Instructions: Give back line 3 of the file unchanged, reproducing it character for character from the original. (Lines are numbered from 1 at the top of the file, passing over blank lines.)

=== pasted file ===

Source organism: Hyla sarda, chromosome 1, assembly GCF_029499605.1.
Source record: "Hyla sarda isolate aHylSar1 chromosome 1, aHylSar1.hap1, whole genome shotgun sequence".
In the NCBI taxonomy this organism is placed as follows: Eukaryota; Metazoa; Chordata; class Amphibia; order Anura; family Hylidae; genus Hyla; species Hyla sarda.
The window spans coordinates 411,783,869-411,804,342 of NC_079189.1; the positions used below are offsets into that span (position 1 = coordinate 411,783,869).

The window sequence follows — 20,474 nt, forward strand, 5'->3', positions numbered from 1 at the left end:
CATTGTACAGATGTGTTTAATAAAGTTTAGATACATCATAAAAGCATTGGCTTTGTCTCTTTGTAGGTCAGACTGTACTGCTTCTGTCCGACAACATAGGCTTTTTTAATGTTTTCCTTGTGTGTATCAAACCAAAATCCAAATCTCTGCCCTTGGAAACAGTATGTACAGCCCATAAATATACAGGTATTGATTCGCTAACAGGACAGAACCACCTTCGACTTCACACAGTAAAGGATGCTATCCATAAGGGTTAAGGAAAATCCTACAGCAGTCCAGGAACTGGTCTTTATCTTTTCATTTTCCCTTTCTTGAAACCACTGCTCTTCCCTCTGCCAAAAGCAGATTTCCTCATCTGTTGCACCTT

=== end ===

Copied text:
In the NCBI taxonomy this organism is placed as follows: Eukaryota; Metazoa; Chordata; class Amphibia; order Anura; family Hylidae; genus Hyla; species Hyla sarda.